Cakes-CtoM 1: Crunchy Caramel Cake

Update: Since this is the most requested item on this blog, here is the recipe we used.

There weren't as many students in this weeknight class as ones I've taken in the past, about 12 people. The instructor is the same one I had for Art of Cakes so I was very pleased. We started the class by making a “modern” cake which is really a knockoff of La Rocca's Super Caramel Crunch cake. I've never had this before in a restaurant or from a store, but it's supposed to be very popular.

Crunchy Caramel CakeThe first component was the meringue noisette layers. We whipped egg whites until foamy, then slowly added sugar to them. Chef told us that the finer the sugar, the better the result, as it dissolves completely in the foam. Canadian refined sugar is among the world's best, she said, and is superior to imported products from the US or Brazil. Off the beater, we folded in cornstarch and ground hazelnuts by hand. With a large plain tip, we piped them into 7" circles, letting the batter fall from the tip to get more volume. She baked them in a low oven but noted that there might be air pockets. At home, if we had the time, she recommended we bake them at an even lower temperature for a longer time.more…

Next, we made a butterscotch caramel using the wet method, in which water is mixed with sugar and then boiled. During the early stages of cooking, we washed down any crystals that formed on the sides of the pan with a brush dipped in cold water, as well as adding liquid glucose. Any sugar crystals encourage crystallization of the caramel, so both washing and the added simple sugar discourage that from happening.

During Chef's demo, her pot boiled violently and produced a lot of scum, evidence of sugar contamination. She theorized that the bin where she scooped from contained a bit of icing sugar, and had to dump the pot out and start over again. Using a newly opened 20 kg bag of sugar, her second attempt was far more successful. She related a story of how she was taught to test the temperature of melted sugar by quickly dipping her hand in cold water then the hot caramel! When the mixture reached a deep honey colour, she took it off heat then carefully added scalded whipping cream a bit at a time. As soon as the liquid hit the caramel it boiled furiously so we had to stand back and keep stirring. Lastly, we added some butter. To help it cool down faster, we poured it onto a sheet pan then put it in the freezer. Each team had our own unique caramel-making experience: one group burned theirs and had to start over; another pair created fudge when their caramel crystallized after cooling down.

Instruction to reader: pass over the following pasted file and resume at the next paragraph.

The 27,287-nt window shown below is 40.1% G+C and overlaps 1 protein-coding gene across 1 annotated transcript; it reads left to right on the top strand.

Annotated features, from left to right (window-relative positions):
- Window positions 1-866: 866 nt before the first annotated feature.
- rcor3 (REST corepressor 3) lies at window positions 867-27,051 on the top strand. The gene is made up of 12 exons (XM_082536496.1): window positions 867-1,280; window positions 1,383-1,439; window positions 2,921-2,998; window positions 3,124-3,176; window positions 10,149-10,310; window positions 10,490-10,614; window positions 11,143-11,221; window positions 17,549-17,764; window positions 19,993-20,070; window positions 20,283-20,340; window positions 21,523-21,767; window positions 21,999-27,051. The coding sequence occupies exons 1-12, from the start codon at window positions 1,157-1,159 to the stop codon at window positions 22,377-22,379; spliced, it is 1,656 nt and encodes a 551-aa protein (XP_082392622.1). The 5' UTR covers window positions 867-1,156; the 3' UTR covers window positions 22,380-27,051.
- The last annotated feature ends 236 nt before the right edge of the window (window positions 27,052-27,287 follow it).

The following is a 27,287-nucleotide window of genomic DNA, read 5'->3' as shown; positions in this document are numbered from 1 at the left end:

The final component was a Chantilly cream that we stabilized with some gelatin. My partner and I decided to omit the sugar. For assembly, we took a meringue layer and spread some butterscotch caramel on it then piped a spiral of cream over it, repeating for all three layers. When the caramel got too stiff to spread, we placed the pan in the warm oven for a few minutes to melt it again. Using a parchment cone, we drizzled a pattern over top using the leftover caramel.

As you can see from the photo, during the drive home, my cake leaned over. The meringue was very fragile so I was not able to reposition the layers without breaking it. No matter, as my coworkers devoured the cake very quickly. Even after a night of refrigeration, the meringue was still crunchy and had a wonderful hazelnut flavour. The whole thing was a bit too sweet for me, but that's what dessert is supposed to be sometimes!

In case you missed it above, here again is a link to the recipe we used.

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